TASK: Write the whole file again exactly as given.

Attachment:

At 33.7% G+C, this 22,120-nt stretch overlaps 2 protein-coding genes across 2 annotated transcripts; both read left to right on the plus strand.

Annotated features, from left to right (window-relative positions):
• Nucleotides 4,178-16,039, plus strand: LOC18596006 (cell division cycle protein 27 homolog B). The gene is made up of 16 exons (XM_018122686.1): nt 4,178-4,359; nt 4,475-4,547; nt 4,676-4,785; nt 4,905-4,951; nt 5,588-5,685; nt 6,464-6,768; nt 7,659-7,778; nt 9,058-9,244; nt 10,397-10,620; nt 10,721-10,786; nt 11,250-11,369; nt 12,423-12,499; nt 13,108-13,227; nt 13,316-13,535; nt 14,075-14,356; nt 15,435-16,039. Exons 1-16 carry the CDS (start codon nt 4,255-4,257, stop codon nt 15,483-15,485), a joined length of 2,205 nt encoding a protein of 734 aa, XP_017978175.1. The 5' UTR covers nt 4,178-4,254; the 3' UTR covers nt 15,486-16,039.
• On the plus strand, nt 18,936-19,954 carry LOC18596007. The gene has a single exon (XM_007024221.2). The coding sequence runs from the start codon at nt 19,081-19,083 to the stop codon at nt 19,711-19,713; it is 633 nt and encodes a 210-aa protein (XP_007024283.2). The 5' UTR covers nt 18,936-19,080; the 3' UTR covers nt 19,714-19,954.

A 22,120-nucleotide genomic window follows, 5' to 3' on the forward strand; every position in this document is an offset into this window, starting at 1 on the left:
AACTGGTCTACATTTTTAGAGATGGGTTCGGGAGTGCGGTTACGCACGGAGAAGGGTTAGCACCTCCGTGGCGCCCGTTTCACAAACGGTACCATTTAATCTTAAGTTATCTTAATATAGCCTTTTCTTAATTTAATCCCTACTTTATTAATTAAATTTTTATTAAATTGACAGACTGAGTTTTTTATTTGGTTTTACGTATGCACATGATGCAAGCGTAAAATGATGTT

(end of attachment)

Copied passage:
At 33.7% G+C, this 22,120-nt stretch overlaps 2 protein-coding genes across 2 annotated transcripts; both read left to right on the plus strand.

Annotated features, from left to right (window-relative positions):
• Nucleotides 4,178-16,039, plus strand: LOC18596006 (cell division cycle protein 27 homolog B). The gene is made up of 16 exons (XM_018122686.1): nt 4,178-4,359; nt 4,475-4,547; nt 4,676-4,785; nt 4,905-4,951; nt 5,588-5,685; nt 6,464-6,768; nt 7,659-7,778; nt 9,058-9,244; nt 10,397-10,620; nt 10,721-10,786; nt 11,250-11,369; nt 12,423-12,499; nt 13,108-13,227; nt 13,316-13,535; nt 14,075-14,356; nt 15,435-16,039. Exons 1-16 carry the CDS (start codon nt 4,255-4,257, stop codon nt 15,483-15,485), a joined length of 2,205 nt encoding a protein of 734 aa, XP_017978175.1. The 5' UTR covers nt 4,178-4,254; the 3' UTR covers nt 15,486-16,039.
• On the plus strand, nt 18,936-19,954 carry LOC18596007. The gene has a single exon (XM_007024221.2). The coding sequence runs from the start codon at nt 19,081-19,083 to the stop codon at nt 19,711-19,713; it is 633 nt and encodes a 210-aa protein (XP_007024283.2). The 5' UTR covers nt 18,936-19,080; the 3' UTR covers nt 19,714-19,954.

A 22,120-nucleotide genomic window follows, 5' to 3' on the forward strand; every position in this document is an offset into this window, starting at 1 on the left:
AACTGGTCTACATTTTTAGAGATGGGTTCGGGAGTGCGGTTACGCACGGAGAAGGGTTAGCACCTCCGTGGCGCCCGTTTCACAAACGGTACCATTTAATCTTAAGTTATCTTAATATAGCCTTTTCTTAATTTAATCCCTACTTTATTAATTAAATTTTTATTAAATTGACAGACTGAGTTTTTTATTTGGTTTTACGTATGCACATGATGCAAGCGTAAAATGATGTT